98 for 98 The century in photographs: today 1955
Monday 23 March 1998
As a mixed-race child growing up in the all-white area of Cardiff, Shirley Bassey has said that she doesn't recall racism. But then, mild racism was generally accepted then, as shown by the fact that her West End debut in the British revue Hot From Harlem and her first hit single "The Banana Boat Song" presented colonial and coloured stereotypes. The face of Britain was changing, as in response to a need for more workers a huge wave of immigrants from the West Indies came seeking homes and jobs. At first many firms refused to employ non-white workers, and there was a general feeling that other cultures should be integrated with the British, rather than differences and multi-culturalism being encouraged.
International recognition of the problem of racism was growing. In February 60,000 coloured people were evicted from their homes in Sophiatown, South Africa. This followed the white Nationalist government's new legislation, which had designated the area as being for white residents only. Most of the people evicted were freeholders, but in their new town they were demoted to tenants.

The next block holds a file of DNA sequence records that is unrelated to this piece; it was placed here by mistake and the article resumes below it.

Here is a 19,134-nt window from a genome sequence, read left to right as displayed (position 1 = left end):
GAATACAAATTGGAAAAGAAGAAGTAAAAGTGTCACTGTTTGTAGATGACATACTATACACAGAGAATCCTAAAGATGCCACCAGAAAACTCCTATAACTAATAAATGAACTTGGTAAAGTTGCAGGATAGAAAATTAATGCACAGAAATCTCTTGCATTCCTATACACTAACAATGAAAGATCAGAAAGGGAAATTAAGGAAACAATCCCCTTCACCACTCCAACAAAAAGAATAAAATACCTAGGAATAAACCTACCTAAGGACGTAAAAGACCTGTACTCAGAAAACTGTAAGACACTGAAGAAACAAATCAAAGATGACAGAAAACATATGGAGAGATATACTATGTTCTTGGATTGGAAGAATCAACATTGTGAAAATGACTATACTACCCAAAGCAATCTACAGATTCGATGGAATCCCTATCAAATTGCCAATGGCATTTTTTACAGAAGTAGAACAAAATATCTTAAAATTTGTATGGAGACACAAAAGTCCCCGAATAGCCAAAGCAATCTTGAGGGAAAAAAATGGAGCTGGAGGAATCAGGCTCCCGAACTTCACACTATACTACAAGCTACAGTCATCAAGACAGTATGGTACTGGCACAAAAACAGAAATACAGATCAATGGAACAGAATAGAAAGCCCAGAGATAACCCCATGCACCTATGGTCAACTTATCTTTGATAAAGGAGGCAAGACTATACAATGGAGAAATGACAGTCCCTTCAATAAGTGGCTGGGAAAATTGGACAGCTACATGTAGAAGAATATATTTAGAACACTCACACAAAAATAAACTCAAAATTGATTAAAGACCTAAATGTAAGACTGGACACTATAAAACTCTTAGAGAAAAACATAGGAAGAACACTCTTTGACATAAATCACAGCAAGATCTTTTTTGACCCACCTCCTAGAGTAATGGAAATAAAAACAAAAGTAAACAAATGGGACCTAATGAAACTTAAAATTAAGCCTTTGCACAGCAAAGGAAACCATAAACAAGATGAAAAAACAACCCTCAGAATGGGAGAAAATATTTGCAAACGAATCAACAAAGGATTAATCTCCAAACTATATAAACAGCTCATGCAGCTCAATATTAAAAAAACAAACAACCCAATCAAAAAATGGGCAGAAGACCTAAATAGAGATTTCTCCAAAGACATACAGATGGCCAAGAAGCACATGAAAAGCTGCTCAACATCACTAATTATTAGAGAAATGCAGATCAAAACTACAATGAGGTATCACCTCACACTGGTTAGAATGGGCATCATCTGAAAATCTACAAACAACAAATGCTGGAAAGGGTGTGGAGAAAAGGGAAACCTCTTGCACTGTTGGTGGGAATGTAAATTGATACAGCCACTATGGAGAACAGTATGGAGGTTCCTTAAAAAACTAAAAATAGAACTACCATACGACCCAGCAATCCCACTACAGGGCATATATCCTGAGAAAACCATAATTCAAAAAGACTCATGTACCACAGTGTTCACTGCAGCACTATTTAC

"People of the world who were silent have found their voices again," said the Indonesian president Ahmed Sukarno in April, when delegates from 29 "non-aligned" African and Asian countries met to call for an end to colonialism and racism. However, the United Nations couldn't force certain countries to listen, and a debate on the racial conflict in South Africa prompted the South African delegate to walk out, complaining that the UN was intervening in internal affairs.
In the Fifties Britain was at its most stable since the war. By the beginning of the year it was announced that a record number of houses had been built in 1954, and throughout the year major investments and long-term plans were made in the transport industries. There was also a growing awareness of the importance of conservation and the environment. It was made illegal to build on a "green belt" around London, and within the city itself the era of smogs was at last ended when the Clean Air Bill was passed to make the capital a "smokeless zone".
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